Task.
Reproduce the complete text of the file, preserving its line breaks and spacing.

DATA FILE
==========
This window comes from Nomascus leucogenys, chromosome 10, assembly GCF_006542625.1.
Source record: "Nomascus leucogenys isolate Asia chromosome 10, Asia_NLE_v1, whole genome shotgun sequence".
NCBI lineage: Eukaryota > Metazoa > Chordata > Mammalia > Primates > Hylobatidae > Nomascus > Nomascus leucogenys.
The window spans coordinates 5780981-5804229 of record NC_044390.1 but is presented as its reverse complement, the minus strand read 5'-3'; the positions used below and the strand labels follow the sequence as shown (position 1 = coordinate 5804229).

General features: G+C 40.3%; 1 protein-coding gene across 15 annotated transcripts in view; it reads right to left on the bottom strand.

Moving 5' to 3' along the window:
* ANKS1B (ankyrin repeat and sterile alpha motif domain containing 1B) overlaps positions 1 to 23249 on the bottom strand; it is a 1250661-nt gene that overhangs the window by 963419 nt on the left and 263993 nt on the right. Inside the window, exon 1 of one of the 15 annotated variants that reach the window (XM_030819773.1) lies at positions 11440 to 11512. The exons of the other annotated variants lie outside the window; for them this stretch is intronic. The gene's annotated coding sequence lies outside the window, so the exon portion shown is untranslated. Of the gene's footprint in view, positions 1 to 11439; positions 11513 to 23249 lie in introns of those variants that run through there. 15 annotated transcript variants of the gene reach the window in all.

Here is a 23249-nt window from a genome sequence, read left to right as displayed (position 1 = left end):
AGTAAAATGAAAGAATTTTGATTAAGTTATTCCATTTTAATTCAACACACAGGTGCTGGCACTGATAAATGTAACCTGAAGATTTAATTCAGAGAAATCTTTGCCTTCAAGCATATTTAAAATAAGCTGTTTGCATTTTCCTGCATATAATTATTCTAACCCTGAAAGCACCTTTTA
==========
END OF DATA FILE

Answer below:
This window comes from Nomascus leucogenys, chromosome 10, assembly GCF_006542625.1.
Source record: "Nomascus leucogenys isolate Asia chromosome 10, Asia_NLE_v1, whole genome shotgun sequence".
NCBI lineage: Eukaryota > Metazoa > Chordata > Mammalia > Primates > Hylobatidae > Nomascus > Nomascus leucogenys.
The window spans coordinates 5780981-5804229 of record NC_044390.1 but is presented as its reverse complement, the minus strand read 5'-3'; the positions used below and the strand labels follow the sequence as shown (position 1 = coordinate 5804229).

General features: G+C 40.3%; 1 protein-coding gene across 15 annotated transcripts in view; it reads right to left on the bottom strand.

Moving 5' to 3' along the window:
* ANKS1B (ankyrin repeat and sterile alpha motif domain containing 1B) overlaps positions 1 to 23249 on the bottom strand; it is a 1250661-nt gene that overhangs the window by 963419 nt on the left and 263993 nt on the right. Inside the window, exon 1 of one of the 15 annotated variants that reach the window (XM_030819773.1) lies at positions 11440 to 11512. The exons of the other annotated variants lie outside the window; for them this stretch is intronic. The gene's annotated coding sequence lies outside the window, so the exon portion shown is untranslated. Of the gene's footprint in view, positions 1 to 11439; positions 11513 to 23249 lie in introns of those variants that run through there. 15 annotated transcript variants of the gene reach the window in all.

Here is a 23249-nt window from a genome sequence, read left to right as displayed (position 1 = left end):
AGTAAAATGAAAGAATTTTGATTAAGTTATTCCATTTTAATTCAACACACAGGTGCTGGCACTGATAAATGTAACCTGAAGATTTAATTCAGAGAAATCTTTGCCTTCAAGCATATTTAAAATAAGCTGTTTGCATTTTCCTGCATATAATTATTCTAACCCTGAAAGCACCTTTTA